With the exciting news that a COVID-19 vaccine has been approved by the UK, we thought it would be useful to answer some of your questions and provide a guide to the new vaccine.
1. Coronavirus vaccine research:
The UK government has approved the use of the vaccine developed by Pfizer/BioNTech.
Is it safe?
Dr. June Raine from the Medicines and Healthcare products Regulatory Agency (MHRA) has commented that no corners were cut and that the vaccine “meets rigorous high standards of safety, of effectiveness and of quality”, and that the “public can be confident” that the MHRA will be watching closely to ensure that during the vaccine rollout there is a good laboratory, clinical, and manufacturing practice.
Did Brexit impact the speed of the authorisation of the vaccine roll-out?
Dr. June Raine has also stated that the vaccine was authorised using provisions under European law which will continue to exist for the UK until 1st January 2021. The speed of which it progressed and was developed has been dependent on the availability of data, rigorous assessment and independent advice received.
2. How the vaccination works:
What are the side effects?
Professor Sir Munir Pirmohamed, a British clinical pharmacologist and geneticist and NHS Chair of Pharmacogenetics at the University of Liverpool since 2007, has stated that the safety of the vaccine is similar to other vaccines. Even though this is a new vaccine, it has been rigorously tested with a study of 40,000 volunteers with very few complications.
What are the risks?
So far just over 1 in 1,000 people on average in the UK have died due to Coronavirus complications. The risk is even lower if you are young healthy, white or a woman. The scientists charged with monitoring the study haven’t reported any serious safety concerns.
3. The UK’s immunisation programme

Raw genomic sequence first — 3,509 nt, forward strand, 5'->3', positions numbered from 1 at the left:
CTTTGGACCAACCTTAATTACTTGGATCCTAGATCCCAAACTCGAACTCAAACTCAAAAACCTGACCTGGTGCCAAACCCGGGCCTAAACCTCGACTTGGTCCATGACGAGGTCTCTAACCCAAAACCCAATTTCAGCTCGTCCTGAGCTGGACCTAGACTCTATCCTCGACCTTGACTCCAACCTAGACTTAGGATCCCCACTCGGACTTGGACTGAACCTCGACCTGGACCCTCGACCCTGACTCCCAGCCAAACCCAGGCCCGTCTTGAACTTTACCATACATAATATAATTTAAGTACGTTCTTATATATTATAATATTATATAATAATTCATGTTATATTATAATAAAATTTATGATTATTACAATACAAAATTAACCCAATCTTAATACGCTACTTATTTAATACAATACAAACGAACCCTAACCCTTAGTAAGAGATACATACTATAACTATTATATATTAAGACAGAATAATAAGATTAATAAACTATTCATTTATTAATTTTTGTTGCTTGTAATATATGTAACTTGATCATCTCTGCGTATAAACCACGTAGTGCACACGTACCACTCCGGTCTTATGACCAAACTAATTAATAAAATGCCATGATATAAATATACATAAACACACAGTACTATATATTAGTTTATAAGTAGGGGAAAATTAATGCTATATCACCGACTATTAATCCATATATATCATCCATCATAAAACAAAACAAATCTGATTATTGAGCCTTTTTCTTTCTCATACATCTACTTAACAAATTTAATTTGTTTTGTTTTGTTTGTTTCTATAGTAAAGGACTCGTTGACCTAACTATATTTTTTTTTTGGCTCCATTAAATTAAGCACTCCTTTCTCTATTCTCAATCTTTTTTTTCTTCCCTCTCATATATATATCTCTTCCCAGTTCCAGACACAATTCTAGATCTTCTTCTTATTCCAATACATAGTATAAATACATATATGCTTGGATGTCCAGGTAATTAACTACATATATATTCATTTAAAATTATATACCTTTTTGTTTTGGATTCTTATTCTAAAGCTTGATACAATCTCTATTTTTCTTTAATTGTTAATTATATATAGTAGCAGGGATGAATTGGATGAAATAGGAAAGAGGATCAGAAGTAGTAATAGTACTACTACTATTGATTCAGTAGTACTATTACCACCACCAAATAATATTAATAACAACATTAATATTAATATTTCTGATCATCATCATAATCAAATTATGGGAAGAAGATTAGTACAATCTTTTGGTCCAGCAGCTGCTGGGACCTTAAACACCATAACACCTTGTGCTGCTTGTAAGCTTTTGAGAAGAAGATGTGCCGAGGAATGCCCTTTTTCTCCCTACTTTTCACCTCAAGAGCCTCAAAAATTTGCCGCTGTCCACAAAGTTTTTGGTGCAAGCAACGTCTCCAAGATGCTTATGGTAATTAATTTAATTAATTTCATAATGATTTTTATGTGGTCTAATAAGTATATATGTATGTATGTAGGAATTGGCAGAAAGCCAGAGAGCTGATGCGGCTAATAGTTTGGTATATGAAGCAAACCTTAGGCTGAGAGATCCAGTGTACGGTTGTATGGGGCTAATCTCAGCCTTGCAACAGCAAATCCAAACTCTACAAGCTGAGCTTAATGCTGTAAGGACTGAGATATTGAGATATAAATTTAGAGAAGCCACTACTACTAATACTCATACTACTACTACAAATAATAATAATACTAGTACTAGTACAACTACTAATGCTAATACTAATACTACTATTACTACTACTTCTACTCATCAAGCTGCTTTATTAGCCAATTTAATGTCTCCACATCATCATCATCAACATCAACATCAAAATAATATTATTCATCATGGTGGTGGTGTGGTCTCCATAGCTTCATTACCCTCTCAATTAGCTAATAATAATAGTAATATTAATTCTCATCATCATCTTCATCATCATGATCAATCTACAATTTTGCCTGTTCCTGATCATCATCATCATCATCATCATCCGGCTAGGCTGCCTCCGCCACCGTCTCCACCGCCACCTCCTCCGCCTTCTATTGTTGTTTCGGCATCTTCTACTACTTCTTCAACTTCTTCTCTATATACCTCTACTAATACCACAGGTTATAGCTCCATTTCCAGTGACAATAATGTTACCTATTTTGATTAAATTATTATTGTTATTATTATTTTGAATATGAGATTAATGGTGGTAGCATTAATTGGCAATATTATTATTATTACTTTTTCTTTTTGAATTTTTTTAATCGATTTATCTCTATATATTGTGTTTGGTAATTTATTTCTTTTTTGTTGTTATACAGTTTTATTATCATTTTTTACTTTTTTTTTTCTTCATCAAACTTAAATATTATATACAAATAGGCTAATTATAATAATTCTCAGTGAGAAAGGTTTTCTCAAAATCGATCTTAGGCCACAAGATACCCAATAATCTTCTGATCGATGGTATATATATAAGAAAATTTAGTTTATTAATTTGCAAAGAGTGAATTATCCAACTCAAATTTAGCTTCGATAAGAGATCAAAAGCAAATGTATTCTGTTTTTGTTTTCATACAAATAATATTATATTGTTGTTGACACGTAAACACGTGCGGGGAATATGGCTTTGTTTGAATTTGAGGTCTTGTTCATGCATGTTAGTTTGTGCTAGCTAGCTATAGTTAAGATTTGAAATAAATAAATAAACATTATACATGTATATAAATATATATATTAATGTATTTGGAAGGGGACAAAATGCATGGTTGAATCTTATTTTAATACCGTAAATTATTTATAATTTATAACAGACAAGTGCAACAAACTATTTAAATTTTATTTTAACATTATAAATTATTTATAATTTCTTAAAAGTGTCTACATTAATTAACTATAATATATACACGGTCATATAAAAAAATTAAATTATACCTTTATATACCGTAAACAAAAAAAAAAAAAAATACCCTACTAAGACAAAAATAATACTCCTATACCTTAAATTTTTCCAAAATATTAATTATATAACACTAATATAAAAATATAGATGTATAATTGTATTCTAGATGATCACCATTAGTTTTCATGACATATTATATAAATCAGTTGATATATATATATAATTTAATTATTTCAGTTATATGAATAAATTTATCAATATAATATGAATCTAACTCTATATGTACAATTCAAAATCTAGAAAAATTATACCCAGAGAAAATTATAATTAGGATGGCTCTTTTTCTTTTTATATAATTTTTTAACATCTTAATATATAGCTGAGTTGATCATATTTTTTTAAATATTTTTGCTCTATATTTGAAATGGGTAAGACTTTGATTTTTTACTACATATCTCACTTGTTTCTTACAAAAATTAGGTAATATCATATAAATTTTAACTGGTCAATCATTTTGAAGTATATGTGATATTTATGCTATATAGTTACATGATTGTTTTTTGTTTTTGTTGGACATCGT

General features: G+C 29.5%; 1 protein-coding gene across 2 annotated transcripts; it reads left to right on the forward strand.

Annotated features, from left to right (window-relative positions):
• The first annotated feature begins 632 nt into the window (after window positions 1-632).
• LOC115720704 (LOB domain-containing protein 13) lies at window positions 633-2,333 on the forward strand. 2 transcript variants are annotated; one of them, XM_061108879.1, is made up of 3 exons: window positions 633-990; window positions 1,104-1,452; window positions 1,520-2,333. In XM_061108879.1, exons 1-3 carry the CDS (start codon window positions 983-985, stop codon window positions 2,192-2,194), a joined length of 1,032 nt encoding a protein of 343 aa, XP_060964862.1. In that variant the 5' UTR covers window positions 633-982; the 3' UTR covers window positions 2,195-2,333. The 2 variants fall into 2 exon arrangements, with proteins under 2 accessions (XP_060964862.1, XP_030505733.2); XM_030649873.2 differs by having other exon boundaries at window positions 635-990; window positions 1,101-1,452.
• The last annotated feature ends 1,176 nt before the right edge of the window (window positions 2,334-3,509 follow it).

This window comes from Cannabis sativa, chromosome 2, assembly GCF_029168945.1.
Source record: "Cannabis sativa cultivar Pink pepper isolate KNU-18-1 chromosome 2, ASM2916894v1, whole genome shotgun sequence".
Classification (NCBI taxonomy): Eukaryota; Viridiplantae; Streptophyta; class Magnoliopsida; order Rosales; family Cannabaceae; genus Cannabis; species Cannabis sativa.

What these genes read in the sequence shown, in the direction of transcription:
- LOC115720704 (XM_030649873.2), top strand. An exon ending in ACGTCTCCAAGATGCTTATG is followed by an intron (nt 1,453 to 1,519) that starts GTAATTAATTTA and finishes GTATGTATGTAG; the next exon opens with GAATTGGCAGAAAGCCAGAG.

Who will get the vaccine first?
The vaccination programme has been planned out in phases with the first phase aimed at immunising those in a risk category, which means those who are at a higher risk of dying from COVID-19. This includes:
- Residents in care homes for older adults and their carers
- All those 80 years of age and over, frontline health and social care workers
- 75 years and older
- 70 years and older and clinically extremely vulnerable
- All those 65 and older
- All aged 16-64 years with underlying health conditions that put them at higher risk of serious
- Disease or mortality
- All those 60 years and over
- All those 55 years and older
- All those 50 years and older
Will, which Tier you live in make a difference to when you get the vaccine?
No, the government has stated that qualifying for the vaccination will be based on the above criteria.
Will there be enough vaccine?
The government have assured that 800,000 doses will be available next week but considerably more will be available in the New Year.
During our hot topic series our Head of Clinical Performance, Lorraine Gray, will be looking into a new subject each month, providing commentary and advice on pressing issues for clinicians. If you have any topics you would like to know more about, please get in touch.
A former RGN and Matron, Lorraine has over 10 years in senior executive roles in IUC and NHS 111 services and today leverages her operational and clinical experience offer balanced delivery solutions and insights for our clinicians.
If you have any further questions about the Coronavirus vaccine, PPE, or how you can source locum or clinician work in primary or acute care – or even via remote telemedicine working shifts – we would be happy to talk to you about it!